(Bloomberg Opinion) -- In a landmark paper published in 1950, the mathematician Alan Turing proposed the eponymous Turing Test to decide whether a computer can demonstrate human-like intelligence. To pass the test, the computer must fool a human judge into believing it’s a person after a five-minute conversation conducted via text. Turing predicted that by the year 2000, a computer would be able to convince 30% of human judges; that criterion became a touchstone of artificial intelligence.Although it took a bit longer than Turing predicted, a Russian chatbot presenting itself as a 13-year-old Ukrainian boy named Eugene Goostman was able to dupe 33% of judges in a competition held in 2014. Perhaps the cleverest aspect of the machine’s design was that its teenage disguise made it more likely that people would excuse its broken grammar and general silliness. Nevertheless, the strategy of misdirection comes across as transparent and superficial in conversations the chatbot had with skeptical journalists — so much so that one marvels not at the computer’s purported intelligence, but at the gullibility of the judges. Sadly, conquering the Turing Test has brought us no closer to solving AI's big problems.Last month, quantum computing achieved its own controversial milestone. This field aims to harness the laws of quantum mechanics to revolutionize computing. Classical computers rely on memory units called bits that encode either zero or one, so a state of the memory is a sequence of zeros and ones. Quantum computers, by contrast, use qubits, each of which encodes a “combination” of zero and one. In a quantum computer, multiple qubits interact, which means that each of the exponentially(1) many sequences of bits is represented simultaneously.The key question is whether this strange power can be exploited to perform computations that are beyond the reach of classical computers. Demonstrating even one such computation, however contrived, would lead to “quantum supremacy” — a term coined by physicist John Preskill of the California Institute of Technology in 2012. By this standard, Google appears to have achieved quantum supremacy. Specifically, the company said in October that its team used a 53-qubit quantum computer to generate random sequences of bits, which depend on controlled interactions between its qubits. By Google’s calculations it would take 10,000 years to carry out the same task using classical computation.(2) There is no doubt that controlling a 53-qubit quantum computer is a feat of science and engineering. As Preskill put it, “the recent achievement by the Google team bolsters our confidence that quantum computing is merely really, really hard,” rather than being “ridiculously hard.”As long as Google’s quantum computer works as intended, however, its dominance isn’t surprising — because the competition is rigged. It’s a bit like building a robotic hand that flips coins according to given parameters (such as, totally off the top of my head, the angle between the normal to the coin and the angular momentum vector), and then challenging a classical computer to generate sequences of heads and tails that obey the same laws of physics. This robot hand would perform astounding feats of coin-flipping but wouldn’t be able to do kindergarten arithmetic — and neither can Google’s quantum computer.It’s unclear, therefore, whether quantum supremacy is a meaningful milestone in the quest to build a useful quantum computer. To mention just one major obstacle (there are several), reliable quantum computing requires error correction. The catch is that quantum error correction protocols themselves demand fairly reliable qubits — and lots of them.In some ways, quantum supremacy is akin to iconic AI milestones like the Turing Test, or IBM’s chess victory over Gary Kasparov in 1997, which was also an engineering tour de force. These achievements demonstrate specialized capabilities and garner widespread attention, but their impact on the overarching goals of their respective fields may ultimately be limited.The danger is that excessive publicity creates inflated expectations of an imminent revolution in computing, despite measured commentary from experts. AI again provides historical precedent: The field has famously gone through several AI winters — decades in which talent fled and research funding ran dry — driven in large part by expectations that failed to materialize.Quantum computing research started three decades after AI, in the 1980s, and experienced a burst of excitement following the invention in 1994 by the Massachusetts Institute of Technology mathematician Peter Shor of a quantum algorithm that would, in theory, crush modern cryptography. But eventually the dearth of, well, quantum computers caught up with quantum computing, and by 2005 the field was experiencing a massive downturn. The current quantum spring started only a few years ago; its signs include a surge of academic research as well as major investments by governments and tech giants like Alphabet Inc., International Business Machines Corp. and Intel Corp.Quantum computing and AI are two distinct fields — despite what whoever came up with the name Google AI Quantum would have you believe — and what is true for one isn't necessarily true for the other. But quantum computing can learn from AI's much longer career as an alternatively overhyped and underappreciated field. I am tempted to say that the chief lesson is “winter is coming,” but it is actually this: the pursuit of artificial milestones is a double-edged blade.(1) I am reminded of a mathematician’s plea to stop abusing the word “exponentially”; here I am using it in a way he would approve of.(2) The calculation was credibly disputed by IBM, but both companies agree that quantum computers are vastly more efficient than classical computers at this particular task.To contact the author of this story: Ariel Procaccia at email@example.comTo contact the editor responsible for this story: Jonathan Landman at firstname.lastname@example.orgThis column does not necessarily reflect the opinion of the editorial board or Bloomberg LP and its owners.Ariel Procaccia is an associate professor in the computer science department at Carnegie Mellon University. His areas of expertise include artificial intelligence, theoretical computer science and algorithmic game theory.For more articles like this, please visit us at bloomberg.com/opinion©2019 Bloomberg L.P.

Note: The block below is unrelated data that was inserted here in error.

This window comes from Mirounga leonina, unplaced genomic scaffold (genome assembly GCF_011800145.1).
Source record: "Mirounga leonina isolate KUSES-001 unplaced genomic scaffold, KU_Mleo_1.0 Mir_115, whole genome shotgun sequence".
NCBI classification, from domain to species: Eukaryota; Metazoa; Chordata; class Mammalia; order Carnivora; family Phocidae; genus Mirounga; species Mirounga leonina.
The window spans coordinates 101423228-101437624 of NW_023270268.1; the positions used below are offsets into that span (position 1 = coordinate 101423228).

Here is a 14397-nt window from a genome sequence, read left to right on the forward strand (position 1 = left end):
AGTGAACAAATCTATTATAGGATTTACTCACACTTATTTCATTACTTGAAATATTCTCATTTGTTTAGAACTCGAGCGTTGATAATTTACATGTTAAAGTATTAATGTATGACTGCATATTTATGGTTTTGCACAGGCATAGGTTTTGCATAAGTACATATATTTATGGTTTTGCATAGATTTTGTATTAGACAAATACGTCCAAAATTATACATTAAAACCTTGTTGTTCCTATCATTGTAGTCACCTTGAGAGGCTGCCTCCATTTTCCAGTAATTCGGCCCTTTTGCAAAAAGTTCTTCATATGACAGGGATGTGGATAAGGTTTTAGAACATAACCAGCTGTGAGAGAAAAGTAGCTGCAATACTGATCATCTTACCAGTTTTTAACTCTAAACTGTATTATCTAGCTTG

Investing.com – The good times are returning to data-center products as clients are set to ramp-up spending, likely leading to higher deamnd for AMD’s chips, RBC said as it upgraded its price target on the chipmaker Friday.